We were recently notified by representatives of Radback that PG&E had terminated their agreement to purchase the Oakley Generating Station. At this time we are uncertain about a power plant in Oakley and which, if any, options Radback may pursue.
This has been a long and somewhat tortuous process that provided enough ups and downs, twists and turns to cause motion sickness in the most seaworthy of us. It all started in 2009 when Radback Energy applied to the California Public Utilities Commission (CUPC) for permission to construct a new 586-megawatt natural gas-fired power generation facility on a portion of the former DuPont property in Oakley to begin operations in 2014. When completed the power plant would be sold to PG&E. In July of 2010 this initial application was denied because the CPUC determined that PG&E had no need for additional capacity in 2014.
On August 23, 2010, PG&E filed a Petition for Modification (PFM). The PFM stated that changed circumstances support modifying the decision to approve a revised Oakley Project. PG&E and Contra Costa Generating Station LLC (Radback) had re-negotiated the project purchase and sale agreement. Under the amended agreement PG&E may not take ownership of the plant prior to June of 2016. The date for ownership in the previous agreement was June of 2014. With a 4-1 vote for project the CPUC determined that the Oakley project will help mitigate the risk of any capacity shortfall in 2016.
That decision was overturned by the Superior Court of California in March 2012 because it violated proper procedure. In the same month, PG&E resubmitted the Oakley project to the CPUC in the proper Application process to begin operations in 2016.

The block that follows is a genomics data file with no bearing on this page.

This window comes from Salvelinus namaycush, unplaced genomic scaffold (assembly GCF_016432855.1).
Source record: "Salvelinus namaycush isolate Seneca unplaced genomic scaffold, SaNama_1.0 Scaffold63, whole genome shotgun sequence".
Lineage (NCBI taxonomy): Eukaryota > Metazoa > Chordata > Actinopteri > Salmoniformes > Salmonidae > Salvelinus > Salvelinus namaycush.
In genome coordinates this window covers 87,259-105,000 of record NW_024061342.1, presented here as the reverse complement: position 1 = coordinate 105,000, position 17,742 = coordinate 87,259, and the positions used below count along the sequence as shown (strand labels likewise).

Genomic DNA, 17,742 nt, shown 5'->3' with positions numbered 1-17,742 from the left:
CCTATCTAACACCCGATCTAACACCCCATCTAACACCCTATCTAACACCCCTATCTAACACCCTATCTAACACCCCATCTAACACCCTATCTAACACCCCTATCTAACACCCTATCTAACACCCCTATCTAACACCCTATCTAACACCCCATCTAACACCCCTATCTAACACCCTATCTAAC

Meanwhile Radback had broken ground on the 22 acre site on the DuPont property. The construction project was expected to create 700 union jobs during construction. These jobs could provide a boon to local stores, hotels, restaurants and other merchants, when completed the facility will be staffed with 20 employees. The project enjoyed a tremendous level of support, from Oakley’s citizens, from the labor unions, and from electeds at the city, county, state and federal levels.
Back in front of the CPUC for the third time with PG&E’s resubmitted plan in August of 2012 hearings began again. In December 2012, the CPUC adopted the a proposal made by Board President Michael Peevey granting PG&E’s request to fund the Oakley power plant.
On February 5, 2014 the California Court of Appeals overturned the CPUC’s December 2012 decision approving the Oakley Power Plant finding that need for the plant is unsupported by evidence since the CPUC relied solely on uncorroborated hearsay to support its decision. This decision allowed PG&E to terminate their agreement with Radback if CPUC approval was not granted before July 1, 2014. On October 15, PG&E notified Radback they were terminating the contract.
What options are available to Radback, aside from finding a third party energy provider, I don’t know. What’s the long term future of a power plant in Oakley, I don’t know.